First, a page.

Rockpages.gr: How can the old-school metal resurrection stand on its own and outside of the shadow of all these legendary bands?
Nick J. Tragakis: From a compositional standpoint, this is something really hard as many important bands like Megadeth, Metallica, Coroner, Deathrow were shaped and evolved in the 80s. I am glad that many Greek bands, like Chronosphere or Nuclear Terror, attempt something vastly different. On the other hand everybody needs something more traditional like Suicidal Angels or Endless Recovery and the truth is that you can’t survive without that kind of thrash. Exarsis tries something that was usual in the past and you don’t get to see it nowadays. The bands from abroad rarely try something different, too. Vektor and Power Trip are two exceptions to the rule while the majority of the bands sounds too similar and you only distinguish them –if that’s possible- from the vocal lines. The main difference nowadays is that the music industry has changed and the underground bands cannot spread easily their music despite the fact that we are living in the internet era. The main metal labels are interested in a very specific, familiar formula and don’t want a vastly different approach by the bands. I sincerely hope that the Vector masterpiece will change that notion in regards with how thrash music is promoted. Speaking of the overall state of thrash metal, I must point down that the conditions are radically diverse for the bands compared to what it used to be in the 80s. We are not broke living under the same roof, eating toasts from a broken toaster and waiting for the next tour when the label finances the next release. We still don’t have money but our lives are not the same as it’s not the same the way we create and promote our music thus influencing the status of such a rebellious music. Naturally, we do have two similarities with the past bands: the uncertainty for the future and the passion for music!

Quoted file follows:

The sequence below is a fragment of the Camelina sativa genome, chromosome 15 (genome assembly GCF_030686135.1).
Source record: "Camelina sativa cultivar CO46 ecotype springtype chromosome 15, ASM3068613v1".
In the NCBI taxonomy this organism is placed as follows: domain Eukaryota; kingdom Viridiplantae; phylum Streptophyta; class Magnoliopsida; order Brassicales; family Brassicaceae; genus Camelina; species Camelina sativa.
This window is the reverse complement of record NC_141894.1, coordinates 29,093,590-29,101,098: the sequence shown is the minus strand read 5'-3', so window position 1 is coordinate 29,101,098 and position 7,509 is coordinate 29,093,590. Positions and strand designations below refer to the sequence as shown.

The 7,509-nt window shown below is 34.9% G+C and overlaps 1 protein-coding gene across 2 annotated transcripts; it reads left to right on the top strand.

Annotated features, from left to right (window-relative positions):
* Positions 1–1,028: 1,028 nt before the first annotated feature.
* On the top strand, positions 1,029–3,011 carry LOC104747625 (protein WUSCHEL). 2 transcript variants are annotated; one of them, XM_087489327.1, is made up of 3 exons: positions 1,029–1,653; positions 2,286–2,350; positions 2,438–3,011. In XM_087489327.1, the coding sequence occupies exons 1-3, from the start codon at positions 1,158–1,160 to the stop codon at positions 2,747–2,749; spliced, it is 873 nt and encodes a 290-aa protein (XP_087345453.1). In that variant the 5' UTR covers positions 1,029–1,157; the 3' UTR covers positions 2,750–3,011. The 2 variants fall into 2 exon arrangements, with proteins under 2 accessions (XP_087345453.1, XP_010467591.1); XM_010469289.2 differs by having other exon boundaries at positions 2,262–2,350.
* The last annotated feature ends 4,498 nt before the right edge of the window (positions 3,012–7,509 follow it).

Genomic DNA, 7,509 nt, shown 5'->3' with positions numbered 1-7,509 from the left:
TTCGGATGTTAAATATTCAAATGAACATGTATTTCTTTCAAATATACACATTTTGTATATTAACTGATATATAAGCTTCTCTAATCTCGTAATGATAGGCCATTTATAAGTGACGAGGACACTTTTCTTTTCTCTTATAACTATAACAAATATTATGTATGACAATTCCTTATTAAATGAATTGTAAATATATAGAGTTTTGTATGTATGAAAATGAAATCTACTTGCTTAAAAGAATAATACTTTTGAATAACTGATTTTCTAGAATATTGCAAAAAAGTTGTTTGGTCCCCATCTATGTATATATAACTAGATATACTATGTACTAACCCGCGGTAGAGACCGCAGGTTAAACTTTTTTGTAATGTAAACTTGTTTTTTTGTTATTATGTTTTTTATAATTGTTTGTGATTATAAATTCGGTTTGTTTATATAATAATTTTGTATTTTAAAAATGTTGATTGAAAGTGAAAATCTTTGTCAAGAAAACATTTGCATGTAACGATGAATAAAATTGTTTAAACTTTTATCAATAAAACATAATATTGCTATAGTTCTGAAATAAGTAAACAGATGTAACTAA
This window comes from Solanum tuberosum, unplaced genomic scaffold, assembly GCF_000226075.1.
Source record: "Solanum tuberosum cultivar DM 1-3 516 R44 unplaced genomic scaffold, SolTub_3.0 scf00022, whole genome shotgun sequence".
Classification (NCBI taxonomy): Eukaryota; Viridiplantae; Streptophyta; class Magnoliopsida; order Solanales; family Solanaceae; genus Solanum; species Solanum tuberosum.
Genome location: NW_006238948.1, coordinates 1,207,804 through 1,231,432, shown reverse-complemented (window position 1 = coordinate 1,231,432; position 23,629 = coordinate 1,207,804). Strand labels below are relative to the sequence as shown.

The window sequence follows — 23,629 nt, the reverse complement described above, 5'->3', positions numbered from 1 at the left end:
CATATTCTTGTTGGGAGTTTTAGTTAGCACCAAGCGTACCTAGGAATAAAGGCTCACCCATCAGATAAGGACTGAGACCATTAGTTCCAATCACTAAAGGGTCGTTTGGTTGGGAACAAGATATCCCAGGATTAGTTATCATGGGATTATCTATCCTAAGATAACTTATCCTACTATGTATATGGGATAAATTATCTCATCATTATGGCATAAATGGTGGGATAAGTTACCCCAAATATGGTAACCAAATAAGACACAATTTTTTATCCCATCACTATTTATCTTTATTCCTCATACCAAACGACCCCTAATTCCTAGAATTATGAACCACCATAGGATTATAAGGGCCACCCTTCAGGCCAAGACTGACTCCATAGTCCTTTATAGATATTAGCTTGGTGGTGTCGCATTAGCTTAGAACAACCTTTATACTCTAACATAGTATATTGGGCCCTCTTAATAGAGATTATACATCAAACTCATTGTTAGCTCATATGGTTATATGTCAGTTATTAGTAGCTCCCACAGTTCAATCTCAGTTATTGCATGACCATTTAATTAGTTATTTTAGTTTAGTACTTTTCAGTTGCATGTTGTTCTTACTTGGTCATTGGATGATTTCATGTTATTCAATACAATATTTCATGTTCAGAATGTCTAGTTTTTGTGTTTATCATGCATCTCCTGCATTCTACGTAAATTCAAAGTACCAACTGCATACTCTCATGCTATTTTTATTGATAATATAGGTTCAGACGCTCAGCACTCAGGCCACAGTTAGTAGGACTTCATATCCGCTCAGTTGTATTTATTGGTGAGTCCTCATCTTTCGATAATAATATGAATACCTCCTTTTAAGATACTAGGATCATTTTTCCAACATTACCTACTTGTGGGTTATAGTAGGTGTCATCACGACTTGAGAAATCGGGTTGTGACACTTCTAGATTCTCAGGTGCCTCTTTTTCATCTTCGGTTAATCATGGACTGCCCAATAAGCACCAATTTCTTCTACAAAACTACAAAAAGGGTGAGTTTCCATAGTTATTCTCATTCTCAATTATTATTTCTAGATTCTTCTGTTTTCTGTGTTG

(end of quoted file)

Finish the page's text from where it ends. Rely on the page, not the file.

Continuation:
Rockpages.gr: How much has Exarsis been affected by the numerous line-up changes?